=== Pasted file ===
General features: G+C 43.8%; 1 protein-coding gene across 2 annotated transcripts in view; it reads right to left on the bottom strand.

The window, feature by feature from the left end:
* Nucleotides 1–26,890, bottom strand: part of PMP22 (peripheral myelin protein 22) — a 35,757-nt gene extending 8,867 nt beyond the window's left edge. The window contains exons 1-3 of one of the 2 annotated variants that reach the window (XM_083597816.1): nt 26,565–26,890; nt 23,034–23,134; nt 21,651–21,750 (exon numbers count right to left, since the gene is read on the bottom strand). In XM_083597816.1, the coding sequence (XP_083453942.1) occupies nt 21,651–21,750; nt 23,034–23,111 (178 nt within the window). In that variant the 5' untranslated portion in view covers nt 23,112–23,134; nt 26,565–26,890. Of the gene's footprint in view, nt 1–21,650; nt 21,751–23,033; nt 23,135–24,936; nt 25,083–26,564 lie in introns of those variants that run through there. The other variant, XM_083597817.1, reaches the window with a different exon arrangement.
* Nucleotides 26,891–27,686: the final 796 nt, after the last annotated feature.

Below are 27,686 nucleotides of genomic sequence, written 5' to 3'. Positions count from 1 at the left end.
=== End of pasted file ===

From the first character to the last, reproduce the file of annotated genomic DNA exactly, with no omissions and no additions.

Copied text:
General features: G+C 43.8%; 1 protein-coding gene across 2 annotated transcripts in view; it reads right to left on the bottom strand.

The window, feature by feature from the left end:
* Nucleotides 1–26,890, bottom strand: part of PMP22 (peripheral myelin protein 22) — a 35,757-nt gene extending 8,867 nt beyond the window's left edge. The window contains exons 1-3 of one of the 2 annotated variants that reach the window (XM_083597816.1): nt 26,565–26,890; nt 23,034–23,134; nt 21,651–21,750 (exon numbers count right to left, since the gene is read on the bottom strand). In XM_083597816.1, the coding sequence (XP_083453942.1) occupies nt 21,651–21,750; nt 23,034–23,111 (178 nt within the window). In that variant the 5' untranslated portion in view covers nt 23,112–23,134; nt 26,565–26,890. Of the gene's footprint in view, nt 1–21,650; nt 21,751–23,033; nt 23,135–24,936; nt 25,083–26,564 lie in introns of those variants that run through there. The other variant, XM_083597817.1, reaches the window with a different exon arrangement.
* Nucleotides 26,891–27,686: the final 796 nt, after the last annotated feature.

Below are 27,686 nucleotides of genomic sequence, written 5' to 3'. Positions count from 1 at the left end.